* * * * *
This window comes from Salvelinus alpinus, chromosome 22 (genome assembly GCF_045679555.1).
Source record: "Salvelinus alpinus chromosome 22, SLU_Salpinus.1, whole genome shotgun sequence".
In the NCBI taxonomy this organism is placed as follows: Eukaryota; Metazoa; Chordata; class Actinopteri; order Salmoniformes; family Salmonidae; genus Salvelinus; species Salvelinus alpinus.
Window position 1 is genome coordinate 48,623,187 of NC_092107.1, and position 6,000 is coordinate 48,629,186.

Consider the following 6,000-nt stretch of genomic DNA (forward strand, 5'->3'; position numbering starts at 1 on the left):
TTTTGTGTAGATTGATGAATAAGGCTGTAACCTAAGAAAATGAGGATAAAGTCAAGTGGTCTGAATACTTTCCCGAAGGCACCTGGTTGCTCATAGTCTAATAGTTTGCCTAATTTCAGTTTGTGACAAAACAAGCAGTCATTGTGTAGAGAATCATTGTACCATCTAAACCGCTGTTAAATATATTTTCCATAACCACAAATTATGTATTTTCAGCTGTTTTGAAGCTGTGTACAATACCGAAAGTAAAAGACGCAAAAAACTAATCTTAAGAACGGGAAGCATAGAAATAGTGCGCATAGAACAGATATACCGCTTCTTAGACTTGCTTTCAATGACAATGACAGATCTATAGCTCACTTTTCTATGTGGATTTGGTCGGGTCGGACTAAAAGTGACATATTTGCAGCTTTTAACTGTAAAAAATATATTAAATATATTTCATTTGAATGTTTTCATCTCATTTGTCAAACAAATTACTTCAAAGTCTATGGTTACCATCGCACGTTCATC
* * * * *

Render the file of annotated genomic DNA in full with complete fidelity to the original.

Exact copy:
This window comes from Salvelinus alpinus, chromosome 22 (genome assembly GCF_045679555.1).
Source record: "Salvelinus alpinus chromosome 22, SLU_Salpinus.1, whole genome shotgun sequence".
In the NCBI taxonomy this organism is placed as follows: Eukaryota; Metazoa; Chordata; class Actinopteri; order Salmoniformes; family Salmonidae; genus Salvelinus; species Salvelinus alpinus.
Window position 1 is genome coordinate 48,623,187 of NC_092107.1, and position 6,000 is coordinate 48,629,186.

Consider the following 6,000-nt stretch of genomic DNA (forward strand, 5'->3'; position numbering starts at 1 on the left):
TTTTGTGTAGATTGATGAATAAGGCTGTAACCTAAGAAAATGAGGATAAAGTCAAGTGGTCTGAATACTTTCCCGAAGGCACCTGGTTGCTCATAGTCTAATAGTTTGCCTAATTTCAGTTTGTGACAAAACAAGCAGTCATTGTGTAGAGAATCATTGTACCATCTAAACCGCTGTTAAATATATTTTCCATAACCACAAATTATGTATTTTCAGCTGTTTTGAAGCTGTGTACAATACCGAAAGTAAAAGACGCAAAAAACTAATCTTAAGAACGGGAAGCATAGAAATAGTGCGCATAGAACAGATATACCGCTTCTTAGACTTGCTTTCAATGACAATGACAGATCTATAGCTCACTTTTCTATGTGGATTTGGTCGGGTCGGACTAAAAGTGACATATTTGCAGCTTTTAACTGTAAAAAATATATTAAATATATTTCATTTGAATGTTTTCATCTCATTTGTCAAACAAATTACTTCAAAGTCTATGGTTACCATCGCACGTTCATC